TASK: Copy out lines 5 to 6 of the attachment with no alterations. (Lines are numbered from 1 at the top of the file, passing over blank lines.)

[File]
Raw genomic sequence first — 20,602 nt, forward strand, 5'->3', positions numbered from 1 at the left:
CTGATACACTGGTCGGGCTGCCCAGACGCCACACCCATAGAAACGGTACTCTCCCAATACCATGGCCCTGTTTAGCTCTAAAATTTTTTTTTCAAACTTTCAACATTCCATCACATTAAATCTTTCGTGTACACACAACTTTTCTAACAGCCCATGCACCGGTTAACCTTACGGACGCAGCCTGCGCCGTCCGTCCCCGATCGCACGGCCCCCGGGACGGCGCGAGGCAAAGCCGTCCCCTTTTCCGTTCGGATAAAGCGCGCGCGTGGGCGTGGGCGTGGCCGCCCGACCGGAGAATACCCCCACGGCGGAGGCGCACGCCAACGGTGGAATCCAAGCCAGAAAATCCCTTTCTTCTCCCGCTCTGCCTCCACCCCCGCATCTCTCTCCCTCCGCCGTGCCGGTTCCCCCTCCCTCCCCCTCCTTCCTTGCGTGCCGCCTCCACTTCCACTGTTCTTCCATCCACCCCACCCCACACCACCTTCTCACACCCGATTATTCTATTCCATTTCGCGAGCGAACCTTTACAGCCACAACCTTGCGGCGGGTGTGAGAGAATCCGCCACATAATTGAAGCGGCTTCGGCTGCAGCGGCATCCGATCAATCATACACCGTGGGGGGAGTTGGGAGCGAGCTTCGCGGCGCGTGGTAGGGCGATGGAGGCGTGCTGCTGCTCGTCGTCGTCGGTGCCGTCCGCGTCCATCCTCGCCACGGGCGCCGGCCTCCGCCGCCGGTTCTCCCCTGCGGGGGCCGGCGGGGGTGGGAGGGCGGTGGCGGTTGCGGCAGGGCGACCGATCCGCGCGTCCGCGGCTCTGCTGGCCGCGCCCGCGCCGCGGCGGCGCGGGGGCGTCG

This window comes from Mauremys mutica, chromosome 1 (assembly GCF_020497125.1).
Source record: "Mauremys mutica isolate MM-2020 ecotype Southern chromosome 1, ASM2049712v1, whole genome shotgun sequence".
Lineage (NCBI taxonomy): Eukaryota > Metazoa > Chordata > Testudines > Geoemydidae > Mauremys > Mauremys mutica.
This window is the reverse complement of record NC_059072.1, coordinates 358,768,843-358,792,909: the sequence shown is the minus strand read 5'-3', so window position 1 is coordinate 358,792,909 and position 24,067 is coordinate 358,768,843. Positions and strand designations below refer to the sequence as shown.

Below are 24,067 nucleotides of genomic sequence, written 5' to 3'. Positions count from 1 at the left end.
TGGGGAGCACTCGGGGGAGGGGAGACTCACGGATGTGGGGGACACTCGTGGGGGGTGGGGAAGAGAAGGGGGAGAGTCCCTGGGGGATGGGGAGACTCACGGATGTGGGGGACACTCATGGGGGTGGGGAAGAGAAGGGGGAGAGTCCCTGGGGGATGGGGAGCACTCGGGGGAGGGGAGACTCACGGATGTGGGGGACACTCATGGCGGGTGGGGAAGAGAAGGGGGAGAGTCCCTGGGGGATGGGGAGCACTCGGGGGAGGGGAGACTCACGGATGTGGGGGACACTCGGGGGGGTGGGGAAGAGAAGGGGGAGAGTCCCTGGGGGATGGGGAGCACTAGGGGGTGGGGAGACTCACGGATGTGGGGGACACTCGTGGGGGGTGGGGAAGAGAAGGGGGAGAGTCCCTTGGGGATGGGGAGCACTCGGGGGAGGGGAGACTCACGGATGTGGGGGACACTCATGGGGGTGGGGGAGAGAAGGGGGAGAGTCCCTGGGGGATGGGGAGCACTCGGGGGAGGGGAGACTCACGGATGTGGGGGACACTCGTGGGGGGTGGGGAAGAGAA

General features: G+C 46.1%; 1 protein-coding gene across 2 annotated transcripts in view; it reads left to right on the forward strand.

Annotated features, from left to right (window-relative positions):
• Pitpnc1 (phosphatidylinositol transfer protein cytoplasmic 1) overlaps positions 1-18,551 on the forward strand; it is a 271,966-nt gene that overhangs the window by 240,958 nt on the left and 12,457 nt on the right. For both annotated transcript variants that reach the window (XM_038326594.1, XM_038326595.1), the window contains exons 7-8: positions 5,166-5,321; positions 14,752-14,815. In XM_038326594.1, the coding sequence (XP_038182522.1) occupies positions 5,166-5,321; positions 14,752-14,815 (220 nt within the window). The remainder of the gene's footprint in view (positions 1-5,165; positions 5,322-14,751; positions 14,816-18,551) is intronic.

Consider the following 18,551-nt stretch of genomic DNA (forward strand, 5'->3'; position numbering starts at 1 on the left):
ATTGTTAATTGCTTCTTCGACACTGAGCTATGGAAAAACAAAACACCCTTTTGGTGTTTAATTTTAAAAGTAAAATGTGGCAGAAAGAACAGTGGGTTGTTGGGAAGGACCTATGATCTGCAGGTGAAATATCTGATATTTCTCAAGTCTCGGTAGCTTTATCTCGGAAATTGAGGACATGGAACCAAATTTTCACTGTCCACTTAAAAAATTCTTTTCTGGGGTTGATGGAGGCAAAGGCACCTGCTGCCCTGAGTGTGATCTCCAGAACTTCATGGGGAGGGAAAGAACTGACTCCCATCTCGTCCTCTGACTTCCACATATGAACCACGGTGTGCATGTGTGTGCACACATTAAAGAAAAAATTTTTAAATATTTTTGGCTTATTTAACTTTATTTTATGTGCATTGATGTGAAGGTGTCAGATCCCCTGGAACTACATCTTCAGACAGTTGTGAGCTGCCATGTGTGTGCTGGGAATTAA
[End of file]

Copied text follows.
Lineage (NCBI taxonomy): Eukaryota > Metazoa > Chordata > Testudines > Geoemydidae > Mauremys > Mauremys mutica.
This window is the reverse complement of record NC_059072.1, coordinates 358,768,843-358,792,909: the sequence shown is the minus strand read 5'-3', so window position 1 is coordinate 358,792,909 and position 24,067 is coordinate 358,768,843. Positions and strand designations below refer to the sequence as shown.